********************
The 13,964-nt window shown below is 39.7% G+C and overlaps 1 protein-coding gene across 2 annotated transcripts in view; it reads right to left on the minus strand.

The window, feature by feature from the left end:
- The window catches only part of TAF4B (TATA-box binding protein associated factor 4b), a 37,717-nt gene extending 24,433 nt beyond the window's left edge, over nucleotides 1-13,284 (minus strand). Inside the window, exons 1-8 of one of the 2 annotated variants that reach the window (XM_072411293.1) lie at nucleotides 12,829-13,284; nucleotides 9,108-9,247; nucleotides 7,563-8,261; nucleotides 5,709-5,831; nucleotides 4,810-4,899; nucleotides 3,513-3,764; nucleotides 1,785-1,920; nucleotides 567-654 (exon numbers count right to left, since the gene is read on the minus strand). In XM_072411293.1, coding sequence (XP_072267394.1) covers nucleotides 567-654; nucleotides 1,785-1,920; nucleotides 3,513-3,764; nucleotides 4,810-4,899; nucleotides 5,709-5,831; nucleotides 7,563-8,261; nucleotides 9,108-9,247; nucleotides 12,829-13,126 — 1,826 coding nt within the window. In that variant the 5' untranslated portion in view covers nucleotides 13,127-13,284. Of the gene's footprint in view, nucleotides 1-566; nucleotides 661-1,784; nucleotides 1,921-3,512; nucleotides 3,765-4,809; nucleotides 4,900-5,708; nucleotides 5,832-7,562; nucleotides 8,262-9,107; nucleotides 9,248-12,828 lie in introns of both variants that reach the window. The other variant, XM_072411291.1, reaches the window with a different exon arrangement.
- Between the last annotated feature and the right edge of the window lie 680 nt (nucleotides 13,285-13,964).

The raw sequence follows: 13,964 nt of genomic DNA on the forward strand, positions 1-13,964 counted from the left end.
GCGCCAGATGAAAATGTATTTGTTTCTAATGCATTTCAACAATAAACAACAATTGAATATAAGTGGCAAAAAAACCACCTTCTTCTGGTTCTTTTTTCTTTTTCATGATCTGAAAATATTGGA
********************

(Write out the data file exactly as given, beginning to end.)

The 13,964-nt window shown below is 39.7% G+C and overlaps 1 protein-coding gene across 2 annotated transcripts in view; it reads right to left on the minus strand.

The window, feature by feature from the left end:
- The window catches only part of TAF4B (TATA-box binding protein associated factor 4b), a 37,717-nt gene extending 24,433 nt beyond the window's left edge, over nucleotides 1-13,284 (minus strand). Inside the window, exons 1-8 of one of the 2 annotated variants that reach the window (XM_072411293.1) lie at nucleotides 12,829-13,284; nucleotides 9,108-9,247; nucleotides 7,563-8,261; nucleotides 5,709-5,831; nucleotides 4,810-4,899; nucleotides 3,513-3,764; nucleotides 1,785-1,920; nucleotides 567-654 (exon numbers count right to left, since the gene is read on the minus strand). In XM_072411293.1, coding sequence (XP_072267394.1) covers nucleotides 567-654; nucleotides 1,785-1,920; nucleotides 3,513-3,764; nucleotides 4,810-4,899; nucleotides 5,709-5,831; nucleotides 7,563-8,261; nucleotides 9,108-9,247; nucleotides 12,829-13,126 — 1,826 coding nt within the window. In that variant the 5' untranslated portion in view covers nucleotides 13,127-13,284. Of the gene's footprint in view, nucleotides 1-566; nucleotides 661-1,784; nucleotides 1,921-3,512; nucleotides 3,765-4,809; nucleotides 4,900-5,708; nucleotides 5,832-7,562; nucleotides 8,262-9,107; nucleotides 9,248-12,828 lie in introns of both variants that reach the window. The other variant, XM_072411291.1, reaches the window with a different exon arrangement.
- Between the last annotated feature and the right edge of the window lie 680 nt (nucleotides 13,285-13,964).

The raw sequence follows: 13,964 nt of genomic DNA on the forward strand, positions 1-13,964 counted from the left end.
GCGCCAGATGAAAATGTATTTGTTTCTAATGCATTTCAACAATAAACAACAATTGAATATAAGTGGCAAAAAAACCACCTTCTTCTGGTTCTTTTTTCTTTTTCATGATCTGAAAATATTGGA